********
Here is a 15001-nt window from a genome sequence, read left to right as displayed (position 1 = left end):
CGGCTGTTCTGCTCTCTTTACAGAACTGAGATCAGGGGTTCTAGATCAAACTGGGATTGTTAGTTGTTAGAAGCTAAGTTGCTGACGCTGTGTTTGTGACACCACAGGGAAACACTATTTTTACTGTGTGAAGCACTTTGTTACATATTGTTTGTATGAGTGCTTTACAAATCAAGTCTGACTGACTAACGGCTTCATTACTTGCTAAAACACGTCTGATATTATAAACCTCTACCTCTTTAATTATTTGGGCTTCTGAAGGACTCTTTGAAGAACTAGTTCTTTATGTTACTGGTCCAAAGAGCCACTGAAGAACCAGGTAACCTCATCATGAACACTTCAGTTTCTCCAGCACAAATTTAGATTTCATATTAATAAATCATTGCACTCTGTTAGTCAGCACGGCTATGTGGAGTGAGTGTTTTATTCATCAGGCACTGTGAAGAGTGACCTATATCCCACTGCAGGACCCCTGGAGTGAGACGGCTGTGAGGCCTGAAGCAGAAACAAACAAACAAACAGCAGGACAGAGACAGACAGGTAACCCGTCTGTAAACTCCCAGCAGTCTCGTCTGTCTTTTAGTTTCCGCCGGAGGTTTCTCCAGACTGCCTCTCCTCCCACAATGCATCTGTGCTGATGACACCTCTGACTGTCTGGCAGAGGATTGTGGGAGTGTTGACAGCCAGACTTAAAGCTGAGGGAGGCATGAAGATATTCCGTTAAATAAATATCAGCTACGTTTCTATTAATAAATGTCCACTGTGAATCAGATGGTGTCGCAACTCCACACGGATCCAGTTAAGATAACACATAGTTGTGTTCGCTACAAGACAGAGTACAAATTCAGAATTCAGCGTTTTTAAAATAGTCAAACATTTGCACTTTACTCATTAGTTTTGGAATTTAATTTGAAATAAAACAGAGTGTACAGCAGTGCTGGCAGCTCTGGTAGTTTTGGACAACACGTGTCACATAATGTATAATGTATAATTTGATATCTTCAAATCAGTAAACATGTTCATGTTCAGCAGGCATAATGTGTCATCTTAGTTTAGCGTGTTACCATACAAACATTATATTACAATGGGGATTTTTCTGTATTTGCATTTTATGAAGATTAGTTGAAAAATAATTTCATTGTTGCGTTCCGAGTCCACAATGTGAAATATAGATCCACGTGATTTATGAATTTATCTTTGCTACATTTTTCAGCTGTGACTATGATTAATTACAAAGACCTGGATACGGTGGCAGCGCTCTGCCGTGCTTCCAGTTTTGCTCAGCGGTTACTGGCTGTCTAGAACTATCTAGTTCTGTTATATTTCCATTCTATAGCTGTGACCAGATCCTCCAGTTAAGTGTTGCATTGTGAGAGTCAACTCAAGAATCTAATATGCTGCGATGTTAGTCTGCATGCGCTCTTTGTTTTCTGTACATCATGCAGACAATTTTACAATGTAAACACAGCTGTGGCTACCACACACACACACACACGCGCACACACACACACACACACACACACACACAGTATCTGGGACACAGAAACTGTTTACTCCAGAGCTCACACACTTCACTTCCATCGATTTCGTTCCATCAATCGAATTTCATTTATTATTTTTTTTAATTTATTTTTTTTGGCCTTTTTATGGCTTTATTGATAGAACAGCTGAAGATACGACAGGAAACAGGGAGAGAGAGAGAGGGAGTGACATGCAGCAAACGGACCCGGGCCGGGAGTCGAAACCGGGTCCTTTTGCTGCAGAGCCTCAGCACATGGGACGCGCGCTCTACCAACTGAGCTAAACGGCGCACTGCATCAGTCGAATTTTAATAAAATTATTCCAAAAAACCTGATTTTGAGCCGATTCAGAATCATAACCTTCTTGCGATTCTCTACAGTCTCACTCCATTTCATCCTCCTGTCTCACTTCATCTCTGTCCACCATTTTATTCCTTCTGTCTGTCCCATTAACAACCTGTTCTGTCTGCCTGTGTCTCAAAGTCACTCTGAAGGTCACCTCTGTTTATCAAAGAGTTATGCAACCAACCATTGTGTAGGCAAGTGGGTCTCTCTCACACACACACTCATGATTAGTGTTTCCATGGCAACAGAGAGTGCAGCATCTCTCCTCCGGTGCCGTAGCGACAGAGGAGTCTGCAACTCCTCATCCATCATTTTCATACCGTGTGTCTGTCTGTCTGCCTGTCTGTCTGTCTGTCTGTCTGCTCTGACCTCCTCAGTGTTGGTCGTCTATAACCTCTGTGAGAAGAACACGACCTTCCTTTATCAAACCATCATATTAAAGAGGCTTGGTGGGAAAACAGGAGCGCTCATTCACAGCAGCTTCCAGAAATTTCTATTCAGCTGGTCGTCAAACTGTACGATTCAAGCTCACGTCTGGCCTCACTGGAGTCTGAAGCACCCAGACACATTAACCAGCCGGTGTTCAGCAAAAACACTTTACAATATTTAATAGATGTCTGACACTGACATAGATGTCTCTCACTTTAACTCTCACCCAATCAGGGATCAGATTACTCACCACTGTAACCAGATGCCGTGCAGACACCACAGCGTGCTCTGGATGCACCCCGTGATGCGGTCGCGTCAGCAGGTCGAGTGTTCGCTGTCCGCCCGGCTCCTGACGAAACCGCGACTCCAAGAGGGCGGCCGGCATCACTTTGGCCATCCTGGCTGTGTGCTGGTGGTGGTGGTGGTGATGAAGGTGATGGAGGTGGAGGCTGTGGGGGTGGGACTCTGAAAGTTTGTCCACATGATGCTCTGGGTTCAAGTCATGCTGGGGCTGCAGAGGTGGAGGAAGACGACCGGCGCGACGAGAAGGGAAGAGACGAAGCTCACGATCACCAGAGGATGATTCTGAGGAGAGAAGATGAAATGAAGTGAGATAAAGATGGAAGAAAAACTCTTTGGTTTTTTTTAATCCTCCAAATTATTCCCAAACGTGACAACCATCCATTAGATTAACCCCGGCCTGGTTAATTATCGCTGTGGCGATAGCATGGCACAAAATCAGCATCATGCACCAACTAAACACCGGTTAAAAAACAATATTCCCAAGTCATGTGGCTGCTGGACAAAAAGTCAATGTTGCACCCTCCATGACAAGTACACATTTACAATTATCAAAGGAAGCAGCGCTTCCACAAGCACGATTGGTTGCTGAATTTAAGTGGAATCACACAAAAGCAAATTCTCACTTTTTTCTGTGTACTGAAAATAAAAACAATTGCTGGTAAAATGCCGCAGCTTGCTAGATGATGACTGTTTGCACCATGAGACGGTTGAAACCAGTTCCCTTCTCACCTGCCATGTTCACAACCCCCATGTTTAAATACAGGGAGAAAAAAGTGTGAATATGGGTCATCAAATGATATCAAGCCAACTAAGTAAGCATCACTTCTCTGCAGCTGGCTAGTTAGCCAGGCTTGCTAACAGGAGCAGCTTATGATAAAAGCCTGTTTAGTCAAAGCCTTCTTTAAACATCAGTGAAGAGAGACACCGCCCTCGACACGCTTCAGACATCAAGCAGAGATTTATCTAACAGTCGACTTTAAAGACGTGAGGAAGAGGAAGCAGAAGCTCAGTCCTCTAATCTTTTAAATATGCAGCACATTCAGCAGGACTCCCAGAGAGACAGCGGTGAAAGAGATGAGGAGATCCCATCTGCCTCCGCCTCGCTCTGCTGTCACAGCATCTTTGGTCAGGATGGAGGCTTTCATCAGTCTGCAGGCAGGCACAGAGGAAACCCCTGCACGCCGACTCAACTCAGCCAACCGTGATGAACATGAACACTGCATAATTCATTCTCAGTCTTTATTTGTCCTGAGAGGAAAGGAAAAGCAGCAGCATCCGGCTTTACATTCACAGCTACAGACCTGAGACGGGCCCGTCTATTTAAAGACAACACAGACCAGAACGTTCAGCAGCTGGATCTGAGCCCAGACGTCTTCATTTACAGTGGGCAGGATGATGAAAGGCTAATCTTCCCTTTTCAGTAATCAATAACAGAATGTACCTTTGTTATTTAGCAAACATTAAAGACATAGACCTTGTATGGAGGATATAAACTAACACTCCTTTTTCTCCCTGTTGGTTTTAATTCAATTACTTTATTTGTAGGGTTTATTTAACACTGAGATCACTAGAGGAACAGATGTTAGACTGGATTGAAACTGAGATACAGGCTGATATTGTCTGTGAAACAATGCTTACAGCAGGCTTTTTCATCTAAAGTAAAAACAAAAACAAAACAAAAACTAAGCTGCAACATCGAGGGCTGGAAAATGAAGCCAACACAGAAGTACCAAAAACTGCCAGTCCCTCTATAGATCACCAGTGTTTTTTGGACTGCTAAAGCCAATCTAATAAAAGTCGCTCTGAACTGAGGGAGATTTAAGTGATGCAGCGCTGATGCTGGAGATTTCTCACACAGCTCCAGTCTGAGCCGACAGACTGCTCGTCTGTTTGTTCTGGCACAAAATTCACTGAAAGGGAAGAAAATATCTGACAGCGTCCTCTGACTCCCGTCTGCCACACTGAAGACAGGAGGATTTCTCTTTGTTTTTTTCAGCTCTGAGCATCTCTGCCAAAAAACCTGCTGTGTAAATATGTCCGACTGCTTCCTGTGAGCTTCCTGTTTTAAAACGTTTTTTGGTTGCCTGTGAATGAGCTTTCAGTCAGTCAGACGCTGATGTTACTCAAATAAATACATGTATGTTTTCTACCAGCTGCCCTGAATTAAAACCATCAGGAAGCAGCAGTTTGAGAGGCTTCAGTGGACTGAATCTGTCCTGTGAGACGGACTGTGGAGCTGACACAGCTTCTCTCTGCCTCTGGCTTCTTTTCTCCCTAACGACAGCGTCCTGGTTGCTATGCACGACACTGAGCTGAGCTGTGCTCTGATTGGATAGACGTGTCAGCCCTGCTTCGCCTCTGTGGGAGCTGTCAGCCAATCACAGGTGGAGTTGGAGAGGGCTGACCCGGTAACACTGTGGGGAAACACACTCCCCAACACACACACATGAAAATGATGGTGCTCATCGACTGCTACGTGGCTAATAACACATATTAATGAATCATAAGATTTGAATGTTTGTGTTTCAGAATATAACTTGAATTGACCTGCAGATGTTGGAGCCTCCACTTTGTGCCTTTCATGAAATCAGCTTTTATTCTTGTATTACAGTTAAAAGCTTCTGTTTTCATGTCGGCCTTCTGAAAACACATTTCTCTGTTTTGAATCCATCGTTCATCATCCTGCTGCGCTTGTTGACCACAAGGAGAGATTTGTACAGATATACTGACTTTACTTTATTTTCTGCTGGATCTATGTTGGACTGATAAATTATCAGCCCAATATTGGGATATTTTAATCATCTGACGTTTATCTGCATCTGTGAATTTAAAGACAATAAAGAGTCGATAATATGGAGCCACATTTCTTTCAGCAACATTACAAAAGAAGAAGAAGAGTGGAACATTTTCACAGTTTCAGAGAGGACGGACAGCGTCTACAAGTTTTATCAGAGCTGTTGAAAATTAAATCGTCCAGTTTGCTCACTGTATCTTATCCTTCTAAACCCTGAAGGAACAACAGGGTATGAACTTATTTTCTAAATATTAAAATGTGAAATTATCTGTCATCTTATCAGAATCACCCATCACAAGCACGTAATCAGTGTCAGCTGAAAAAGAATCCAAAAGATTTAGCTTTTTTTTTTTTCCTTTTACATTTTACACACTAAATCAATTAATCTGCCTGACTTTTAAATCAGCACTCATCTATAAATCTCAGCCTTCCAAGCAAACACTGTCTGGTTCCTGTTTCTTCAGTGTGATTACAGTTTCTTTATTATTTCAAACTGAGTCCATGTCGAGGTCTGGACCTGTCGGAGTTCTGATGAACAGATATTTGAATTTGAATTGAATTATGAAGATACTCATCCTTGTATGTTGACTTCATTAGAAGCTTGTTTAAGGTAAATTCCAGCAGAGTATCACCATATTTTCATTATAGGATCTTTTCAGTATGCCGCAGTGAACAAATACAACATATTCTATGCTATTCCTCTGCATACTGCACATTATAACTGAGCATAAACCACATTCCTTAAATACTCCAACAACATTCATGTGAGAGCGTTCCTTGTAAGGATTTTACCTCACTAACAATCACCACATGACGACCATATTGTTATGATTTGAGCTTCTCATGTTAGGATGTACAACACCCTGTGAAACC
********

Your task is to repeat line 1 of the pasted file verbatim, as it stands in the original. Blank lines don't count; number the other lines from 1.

Here is a 15001-nt window from a genome sequence, read left to right as displayed (position 1 = left end):